Corum CEO Antonio Calce, Centre (photo by Eveline Perroud)
‘The Ambassadors of the Watchmaking Industry’ and ‘Digital Communication and the use of Social Networking’ were the main topics of discussion, on the second day of JIMH that took place in La Chaux-de-Fonds, Switzerland.
The morning round-table discussion featured brand representatives Jean-Marc Jacot from Parmigiani, Antonio Calce from Corum and Richard Mille from Richard Mille, who discussed the differences in communication strategies, between mass and luxury products, in the timepiece industry.
It emerged that manufacturers focusing on high volume sales and mass-market customers, are using blogs, Facebook and Twitter platforms, to ensure high levels of brand awareness. The panel questioned the appropriateness of social media for Haute Horlogerie, acknowledging that such platforms give away control of the brand’s image to the user.
I agree with Mr. J-M Jacot of Parmigiani, who argued that luxury is a synonym of “rarity” and should therefore be communicated accordingly. He argued that products should be marketed rarely but perfectly targeted, likening his ideal strategy as “giving powerful injections to 10 people, instead of giving 1000 aspirins to 1000 people”.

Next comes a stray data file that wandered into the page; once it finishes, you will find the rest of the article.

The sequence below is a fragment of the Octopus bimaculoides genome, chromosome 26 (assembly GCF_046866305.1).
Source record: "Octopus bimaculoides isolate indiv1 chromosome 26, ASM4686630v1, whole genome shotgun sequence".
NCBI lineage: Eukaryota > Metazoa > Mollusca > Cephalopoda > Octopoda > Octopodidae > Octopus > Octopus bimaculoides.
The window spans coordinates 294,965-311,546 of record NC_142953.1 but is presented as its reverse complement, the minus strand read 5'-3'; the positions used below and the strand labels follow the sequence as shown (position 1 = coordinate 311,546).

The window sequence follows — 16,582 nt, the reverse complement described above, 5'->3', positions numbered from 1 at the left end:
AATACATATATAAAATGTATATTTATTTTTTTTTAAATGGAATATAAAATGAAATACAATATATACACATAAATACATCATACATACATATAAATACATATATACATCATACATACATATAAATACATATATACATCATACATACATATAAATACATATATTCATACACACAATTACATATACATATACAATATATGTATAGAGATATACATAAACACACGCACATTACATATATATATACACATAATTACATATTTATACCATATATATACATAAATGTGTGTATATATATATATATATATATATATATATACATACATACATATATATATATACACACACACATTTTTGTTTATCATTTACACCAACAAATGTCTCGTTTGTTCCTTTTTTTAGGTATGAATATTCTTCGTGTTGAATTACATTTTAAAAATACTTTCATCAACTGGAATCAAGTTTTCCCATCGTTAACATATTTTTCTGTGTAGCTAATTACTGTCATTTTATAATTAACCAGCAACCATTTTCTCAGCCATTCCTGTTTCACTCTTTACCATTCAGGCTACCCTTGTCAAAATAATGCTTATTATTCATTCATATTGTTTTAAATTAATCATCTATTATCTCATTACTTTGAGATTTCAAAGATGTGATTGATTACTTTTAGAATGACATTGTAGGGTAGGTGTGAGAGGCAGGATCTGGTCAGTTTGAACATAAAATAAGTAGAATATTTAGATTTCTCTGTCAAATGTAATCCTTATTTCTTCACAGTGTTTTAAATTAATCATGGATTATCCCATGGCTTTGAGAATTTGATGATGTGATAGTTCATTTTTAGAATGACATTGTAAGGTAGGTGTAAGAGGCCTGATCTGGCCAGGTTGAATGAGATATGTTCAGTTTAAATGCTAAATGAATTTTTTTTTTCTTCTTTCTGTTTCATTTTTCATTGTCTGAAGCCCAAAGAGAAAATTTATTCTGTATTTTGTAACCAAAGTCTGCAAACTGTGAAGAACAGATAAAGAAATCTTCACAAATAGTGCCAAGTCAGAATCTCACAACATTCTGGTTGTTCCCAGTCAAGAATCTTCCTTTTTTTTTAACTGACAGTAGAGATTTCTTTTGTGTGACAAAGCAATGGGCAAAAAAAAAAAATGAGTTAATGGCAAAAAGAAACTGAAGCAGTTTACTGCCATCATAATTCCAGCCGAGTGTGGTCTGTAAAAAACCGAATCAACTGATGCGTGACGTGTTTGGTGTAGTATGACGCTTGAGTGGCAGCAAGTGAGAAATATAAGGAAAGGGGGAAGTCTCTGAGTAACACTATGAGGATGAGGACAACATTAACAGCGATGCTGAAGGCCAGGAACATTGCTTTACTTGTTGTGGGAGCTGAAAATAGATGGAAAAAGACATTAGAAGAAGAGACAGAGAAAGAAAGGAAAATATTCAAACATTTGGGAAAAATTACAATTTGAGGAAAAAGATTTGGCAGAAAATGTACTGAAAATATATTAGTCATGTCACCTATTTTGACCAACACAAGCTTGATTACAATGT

“ products should be marketed rarely but perfectly targeted: powerful injections to 10 people, instead of aspirin to 1000 ”
The presentation by Guillaume Tetu from Hautlence stressed the importance of understanding and communicating with the final client, in a more selective and exclusive way than mass social media. He suggested that timepiece brands, willing to protect the exclusiveness and rarity of their unique products, should more carefully choose their communication tools and channels.
Today, advertising presents a difficult dichotomy for Haute Horlogerie. There is limited number of advertising channels for luxury brands out there, traditional print media is slowly disappearing, new modern technologies are rarely used by luxury brands and many that are, are misused. Mr. Jacot has a point – the product is rarity, and the advertising should be rare as well.
Advertising agencies and marketing directors of the luxury brands need to be aware that the world of communication has changed and the next generation is just around the corner. Therefore building marketing strategies based on the same approach as 2-3 years ago, will definitely be administering “1000 aspirins to 1000 people”. However throwing a brand into next generational platforms and user respondent systems, without fully understanding the tools, risks completely losing control of the brand.
The luxury sector is a limited exclusive area – there are not too many platforms, destinations or channels for brands to promote themselves. Therefore, it is important for brands to be aware and learn about its final client as much as possible, and tailor the most appropriate strategy for the end-buyer, not just the end-user.